Coffs Coast women reminded it’s ‘never too late’

Lisa Nichols, Anne Beasley, Sabeeha Abdo and BPW Coffs Coast President Deb Petlueng.

THE national Silver Sirens network collaborated with Business and Professional Women (BPW) Coffs Coast to host a sold-out event in Toormina aimed at empowering women to redefine their age.

Silver Sirens is a movement of ‘50-plus’ women who are reinventing how they see themselves and live their lives.

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The local Redefining Ageing Event was themed ‘Never Too Late’.

Several guest speakers were selected to highlight how they proved it was not too late for them to pursue their dreams.

For example, Anne Beasley was not able to study further after school as family economics prevented her from doing so.

However, at the age of 60, she was awarded a double degree in arts and law.

Anne went on to complete a Masters at 71 years of age, going on to set up her own practice specialising in family law.

Despite experiencing personal tragedy, Lisa Nichols from Woolgoolga rose above it and went on to inspire others to improve their mental health.

She founded and published a local magazine for her town, and remains passionate about strengthening community bonds and making a difference for others.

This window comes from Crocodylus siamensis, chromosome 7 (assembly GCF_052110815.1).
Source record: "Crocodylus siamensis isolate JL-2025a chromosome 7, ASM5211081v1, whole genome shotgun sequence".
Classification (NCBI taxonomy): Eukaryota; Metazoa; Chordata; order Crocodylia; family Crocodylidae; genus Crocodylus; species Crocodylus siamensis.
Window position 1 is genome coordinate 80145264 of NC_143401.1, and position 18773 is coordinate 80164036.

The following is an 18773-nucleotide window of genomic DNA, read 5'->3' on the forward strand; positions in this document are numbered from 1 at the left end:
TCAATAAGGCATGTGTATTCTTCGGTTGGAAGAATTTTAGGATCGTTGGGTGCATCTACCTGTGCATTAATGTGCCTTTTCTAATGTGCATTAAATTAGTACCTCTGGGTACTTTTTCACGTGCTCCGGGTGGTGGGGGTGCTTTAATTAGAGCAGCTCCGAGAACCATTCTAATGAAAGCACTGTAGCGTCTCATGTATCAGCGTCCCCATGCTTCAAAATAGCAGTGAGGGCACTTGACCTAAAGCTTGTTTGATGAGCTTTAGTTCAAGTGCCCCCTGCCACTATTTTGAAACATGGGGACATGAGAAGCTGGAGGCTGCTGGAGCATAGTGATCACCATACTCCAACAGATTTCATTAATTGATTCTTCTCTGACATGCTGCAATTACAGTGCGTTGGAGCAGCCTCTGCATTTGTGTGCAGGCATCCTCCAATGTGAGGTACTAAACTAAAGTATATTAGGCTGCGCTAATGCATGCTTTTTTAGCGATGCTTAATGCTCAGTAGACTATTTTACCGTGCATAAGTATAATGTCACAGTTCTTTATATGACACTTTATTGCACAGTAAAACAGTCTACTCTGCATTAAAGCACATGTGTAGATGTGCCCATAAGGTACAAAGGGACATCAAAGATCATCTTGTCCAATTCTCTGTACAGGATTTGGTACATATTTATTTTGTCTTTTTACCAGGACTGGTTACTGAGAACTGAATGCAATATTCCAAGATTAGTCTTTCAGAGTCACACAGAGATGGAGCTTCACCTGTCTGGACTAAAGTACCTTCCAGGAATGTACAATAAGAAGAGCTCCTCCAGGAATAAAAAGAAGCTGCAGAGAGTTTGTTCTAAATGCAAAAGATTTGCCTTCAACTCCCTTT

Sabeeha Abdo told her story in Auslan through interpreter Terri Richardson.

Sabeeha moved from Iraq to Coffs Harbour, learnt English and Auslan at the same time and now runs a cooking business.

Gumbaynggirr Elder Aunty Jenny Skinner defied the odds of little schooling to become a nurse, while Julie Marshall, who was urged by her grandmother to “get an education”, is now a solicitor working in family courts and a former police detective.

“I realised the justice system is just ‘a system’ and it needed to be adjusted for us,” Julie told NOTA.

Nurse Robyn Dever is an LGBTIQA+ activist and set up the Rainbow Coffs Harbour support and social group, creating a safe space especially for queer youth and transgender members of the community.

Robyn, who “came out” later in life, has many plans in the pipeline, including a Pride March.

Lastly, the inspired crowd had a wonderful time with lively Afro-dance teacher MaiToumbi, who took the crowd through a wild session of dance.

MaiToumbi is still pinching herself as to where she is today after suffering a broken back.

“I found my power and now share it,” she said.

“I am proud to be who I am because I went through adversity.

“Trust your intuition… it’s never too late.”

Profits from the event were donated to Warrina Domestic and Family Violence Specialist Services.


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